part in a cross section and measuring the film thickness
by microscopically viewing the cut. Another cross sectioning
technique uses a scaled microscope to view a geometric incision
through the dry-film coating. To do this, a special cutting
tool makes a small, precise V-groove through the coating
and into the substrate (see Fig.12). Gages are available
that come complete with cutting tips and illuminated scaled
magnifiers. A detailed description of this test method is
provided in ASTM
D4138-07a, “Standard Practice for Measurement of
Dry Film Thickness of Protective Coating Systems by Destructive,
Although this method' s principles are easy to understand,
opportunities abound for introducing errors. It takes skill
to prepare the sample and interpret the results. Also, adjusting
the measurement reticule to a jagged or indistinct interface
can generate inaccuracy, particularly between different operators.
This method is used when inexpensive, nondestructive methods
aren't possible, or as a means of confirming nondestructive
Figure to the right shows an optically magnified
cross-sectional image of the paper membrane and painted
surface. Figure above shows a reticule superimposed
onto image. Units shown are in thousandths of an
inch. Note that the natural paint thickness variation
is between 3 and 5 mils (75 to 125 μm).
With the arrival of ultrasonic instruments,
many coaters have switched to non-destructive inspection.
Background on Drywall Coatings
Gypsum "boards" are formed
by sandwiching a core of wet plaster between two sheets
of heavy paper. When the core sets and is dried, the sandwich
becomes a strong, rigid, fire-resistant building material.
Fire-resistant because in its natural state, gypsum contains
water, and when exposed to heat or flame, this water is
released as steam, retarding heat transfer. Manufactured
in large quantities on continuous machines, gypsum wallboard
and lath, prefinished wallboard, and gypsum sheathing for
use under exterior finishes are among the most important
materials used in housing. ASTM C1597M-04 and C1396C/1396M-13 Standards
describes specifications for gypsum wallboard.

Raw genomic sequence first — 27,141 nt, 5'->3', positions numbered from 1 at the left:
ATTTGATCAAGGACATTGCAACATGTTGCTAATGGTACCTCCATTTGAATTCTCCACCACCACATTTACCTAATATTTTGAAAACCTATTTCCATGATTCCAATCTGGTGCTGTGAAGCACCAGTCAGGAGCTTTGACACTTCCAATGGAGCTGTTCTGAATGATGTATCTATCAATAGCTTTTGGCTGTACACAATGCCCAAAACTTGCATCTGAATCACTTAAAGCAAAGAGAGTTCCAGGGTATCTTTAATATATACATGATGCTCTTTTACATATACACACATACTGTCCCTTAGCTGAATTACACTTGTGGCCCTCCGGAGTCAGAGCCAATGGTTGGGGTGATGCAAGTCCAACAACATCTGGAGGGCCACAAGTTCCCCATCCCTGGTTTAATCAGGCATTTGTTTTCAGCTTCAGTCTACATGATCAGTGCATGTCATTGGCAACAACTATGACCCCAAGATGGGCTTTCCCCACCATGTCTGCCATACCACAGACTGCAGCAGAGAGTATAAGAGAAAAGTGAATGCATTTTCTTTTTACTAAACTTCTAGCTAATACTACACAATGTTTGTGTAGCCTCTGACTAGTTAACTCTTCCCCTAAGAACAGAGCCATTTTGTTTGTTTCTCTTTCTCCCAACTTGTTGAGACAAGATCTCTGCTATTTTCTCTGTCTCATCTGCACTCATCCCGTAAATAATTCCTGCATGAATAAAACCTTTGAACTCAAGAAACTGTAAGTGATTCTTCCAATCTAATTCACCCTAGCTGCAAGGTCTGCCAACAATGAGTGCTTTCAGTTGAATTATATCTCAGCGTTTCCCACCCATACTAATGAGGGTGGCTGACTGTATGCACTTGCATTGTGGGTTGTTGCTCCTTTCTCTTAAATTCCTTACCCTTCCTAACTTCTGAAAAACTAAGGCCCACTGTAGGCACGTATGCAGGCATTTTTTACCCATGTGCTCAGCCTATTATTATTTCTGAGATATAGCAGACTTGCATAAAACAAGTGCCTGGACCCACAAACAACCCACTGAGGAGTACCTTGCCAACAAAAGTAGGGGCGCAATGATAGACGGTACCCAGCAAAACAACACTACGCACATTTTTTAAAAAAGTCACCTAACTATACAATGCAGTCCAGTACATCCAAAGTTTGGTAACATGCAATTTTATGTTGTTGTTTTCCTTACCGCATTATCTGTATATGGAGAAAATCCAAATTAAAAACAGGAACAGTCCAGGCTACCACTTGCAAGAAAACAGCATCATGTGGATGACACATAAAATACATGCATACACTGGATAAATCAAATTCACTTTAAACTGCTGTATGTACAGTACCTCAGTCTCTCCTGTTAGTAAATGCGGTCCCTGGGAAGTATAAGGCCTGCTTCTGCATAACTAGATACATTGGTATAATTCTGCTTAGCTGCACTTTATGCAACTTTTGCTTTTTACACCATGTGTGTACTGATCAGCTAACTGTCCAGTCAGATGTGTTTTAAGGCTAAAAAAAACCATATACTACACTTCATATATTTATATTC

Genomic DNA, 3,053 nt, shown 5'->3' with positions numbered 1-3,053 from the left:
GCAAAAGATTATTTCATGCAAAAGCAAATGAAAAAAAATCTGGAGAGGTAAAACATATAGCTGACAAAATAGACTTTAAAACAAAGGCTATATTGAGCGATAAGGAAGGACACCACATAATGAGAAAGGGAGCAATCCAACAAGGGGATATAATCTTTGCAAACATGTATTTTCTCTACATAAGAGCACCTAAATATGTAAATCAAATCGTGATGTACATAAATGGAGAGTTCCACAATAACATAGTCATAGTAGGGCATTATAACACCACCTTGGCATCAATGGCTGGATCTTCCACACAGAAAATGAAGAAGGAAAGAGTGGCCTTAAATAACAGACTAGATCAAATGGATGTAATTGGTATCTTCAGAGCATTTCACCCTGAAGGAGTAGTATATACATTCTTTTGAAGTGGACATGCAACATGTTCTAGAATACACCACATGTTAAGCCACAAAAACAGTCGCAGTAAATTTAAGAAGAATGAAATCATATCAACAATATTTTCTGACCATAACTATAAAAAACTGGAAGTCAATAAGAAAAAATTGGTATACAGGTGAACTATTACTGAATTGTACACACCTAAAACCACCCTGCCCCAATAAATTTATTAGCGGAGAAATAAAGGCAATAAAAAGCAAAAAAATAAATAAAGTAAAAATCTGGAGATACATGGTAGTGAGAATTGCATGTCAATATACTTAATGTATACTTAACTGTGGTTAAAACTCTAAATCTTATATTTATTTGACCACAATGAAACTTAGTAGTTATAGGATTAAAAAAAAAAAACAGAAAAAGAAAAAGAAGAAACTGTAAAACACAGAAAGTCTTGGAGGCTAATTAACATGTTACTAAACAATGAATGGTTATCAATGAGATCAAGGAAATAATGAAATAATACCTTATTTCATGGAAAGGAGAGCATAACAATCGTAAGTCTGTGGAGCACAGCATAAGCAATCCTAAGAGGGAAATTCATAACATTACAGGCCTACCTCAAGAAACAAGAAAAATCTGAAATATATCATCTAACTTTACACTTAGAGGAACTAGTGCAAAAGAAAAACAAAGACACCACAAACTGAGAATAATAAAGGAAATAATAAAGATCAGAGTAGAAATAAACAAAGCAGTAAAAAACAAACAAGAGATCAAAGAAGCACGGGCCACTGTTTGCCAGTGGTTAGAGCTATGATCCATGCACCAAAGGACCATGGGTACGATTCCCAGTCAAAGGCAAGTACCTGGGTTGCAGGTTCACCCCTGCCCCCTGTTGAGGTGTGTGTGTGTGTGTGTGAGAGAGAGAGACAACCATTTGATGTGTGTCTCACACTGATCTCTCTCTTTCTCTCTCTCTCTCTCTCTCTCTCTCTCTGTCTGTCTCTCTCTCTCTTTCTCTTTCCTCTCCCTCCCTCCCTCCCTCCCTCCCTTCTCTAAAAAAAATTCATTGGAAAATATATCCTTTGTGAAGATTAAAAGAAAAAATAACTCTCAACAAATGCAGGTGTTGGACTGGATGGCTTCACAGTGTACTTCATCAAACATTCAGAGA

Most drywall primers are water-based, polyvinyl acetate
(PVA) formulations. They are relatively inexpensive and will
not lift the paper of the drywall. There purpose is to seal
the surface of the drywall and joint compound. This helps
ensure that the finish coat will have a uniform appearance.
Why measure with
applicators alike have long believed that there is no simple
and reliable means for non-destructively measuring coatings
on plastic substrates. Their common
solution was to place metal (steel or aluminum) coupons next
to the part and then measure the thickness applied to the
coupon with either a mechanical or electronic (magnetic or
eddy current) gage. This labor intensive solution
is based on the assumption that a flat coupon placed in the
general coating area receives the same paint profile as the
plastic part in question. An ultrasonic solution enables
the user to measure the total coating thickness of the actual
part. Dependent on the ultrasonic gage utilized and the coating
application process, an added advantage is the ability to
identify multiple distinct layers.
Ultrasonic coating thickness measurement is now an accepted
and reliable testing routine used in wood industries. The
standard test method is described in ASTM D6132-08. “Standard
Test Method for Nondestructive Measurement of Dry Film Thickness
of Applied Organic Coatings Using an Ultrasonic Gage” (2008,
ASTM). To verify gage calibration, epoxy coated thickness
standards are available with certification traceable to national
Quick, non-destructive thickness measurements can now be
taken on materials that previously required destructive testing
or lab analysis. This new technology improves consistency
and throughput in the finishing room. Potential cost reductions
- Minimizing waste from over coating by controlling the
thickness of the coating being applied
- Minimizing rework and repair through direct feedback
to the operator and improved process control
- Eliminating the need to destroy or repair objects by
taking destructive coating thickness measurements.
Today, these instruments are simple to operate, affordable
Couplant is required to propagate ultrasound into the coating.
Water is a good couplant for smooth coatings. Use the supplied
glycol gel for rougher coatings. While it is unlikely that
the couplant will damage the finish or leave a stain on the
surface, we suggest testing the surface by using the couplant
on a sample. If testing indicates that staining has occurred,
a small amount of water can be used instead of couplant.
Consult the Material Safety Data Sheet available on our website
and your coating supplier if you suspect the couplant may
damage the coating. Other liquids such as liquid soap may
also be used.
PosiTector 200 Standard models can record 250 measurements. PosiTector 200 Advanced models can store 100,000 measurements in up to
1000 batches for on-screen statistical purposes,
for printing to an optional
Bluetooth Wireless Printer, or for downloading to a personal computer
using the included USB Cable and one of the PosiSoft Solutions.